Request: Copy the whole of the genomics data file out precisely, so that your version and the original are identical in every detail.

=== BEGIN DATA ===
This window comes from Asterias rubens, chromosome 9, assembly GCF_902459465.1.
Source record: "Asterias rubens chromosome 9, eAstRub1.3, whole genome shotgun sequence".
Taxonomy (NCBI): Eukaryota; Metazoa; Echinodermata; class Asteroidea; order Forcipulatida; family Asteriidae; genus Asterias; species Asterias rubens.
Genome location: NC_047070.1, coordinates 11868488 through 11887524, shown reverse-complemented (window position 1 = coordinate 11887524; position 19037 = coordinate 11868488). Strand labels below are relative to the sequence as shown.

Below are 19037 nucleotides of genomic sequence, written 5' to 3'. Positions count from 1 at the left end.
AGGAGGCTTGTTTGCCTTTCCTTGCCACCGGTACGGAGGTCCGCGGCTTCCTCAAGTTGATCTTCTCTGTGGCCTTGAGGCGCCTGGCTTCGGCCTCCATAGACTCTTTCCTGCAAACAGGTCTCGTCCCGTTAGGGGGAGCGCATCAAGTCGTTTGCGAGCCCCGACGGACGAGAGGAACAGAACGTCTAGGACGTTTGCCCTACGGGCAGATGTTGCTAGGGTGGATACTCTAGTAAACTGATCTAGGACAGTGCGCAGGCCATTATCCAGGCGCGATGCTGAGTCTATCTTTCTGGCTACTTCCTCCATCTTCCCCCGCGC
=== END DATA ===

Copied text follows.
This window comes from Asterias rubens, chromosome 9, assembly GCF_902459465.1.
Source record: "Asterias rubens chromosome 9, eAstRub1.3, whole genome shotgun sequence".
Taxonomy (NCBI): Eukaryota; Metazoa; Echinodermata; class Asteroidea; order Forcipulatida; family Asteriidae; genus Asterias; species Asterias rubens.
Genome location: NC_047070.1, coordinates 11868488 through 11887524, shown reverse-complemented (window position 1 = coordinate 11887524; position 19037 = coordinate 11868488). Strand labels below are relative to the sequence as shown.

Below are 19037 nucleotides of genomic sequence, written 5' to 3'. Positions count from 1 at the left end.
AGGAGGCTTGTTTGCCTTTCCTTGCCACCGGTACGGAGGTCCGCGGCTTCCTCAAGTTGATCTTCTCTGTGGCCTTGAGGCGCCTGGCTTCGGCCTCCATAGACTCTTTCCTGCAAACAGGTCTCGTCCCGTTAGGGGGAGCGCATCAAGTCGTTTGCGAGCCCCGACGGACGAGAGGAACAGAACGTCTAGGACGTTTGCCCTACGGGCAGATGTTGCTAGGGTGGATACTCTAGTAAACTGATCTAGGACAGTGCGCAGGCCATTATCCAGGCGCGATGCTGAGTCTATCTTTCTGGCTACTTCCTCCATCTTCCCCCGCGC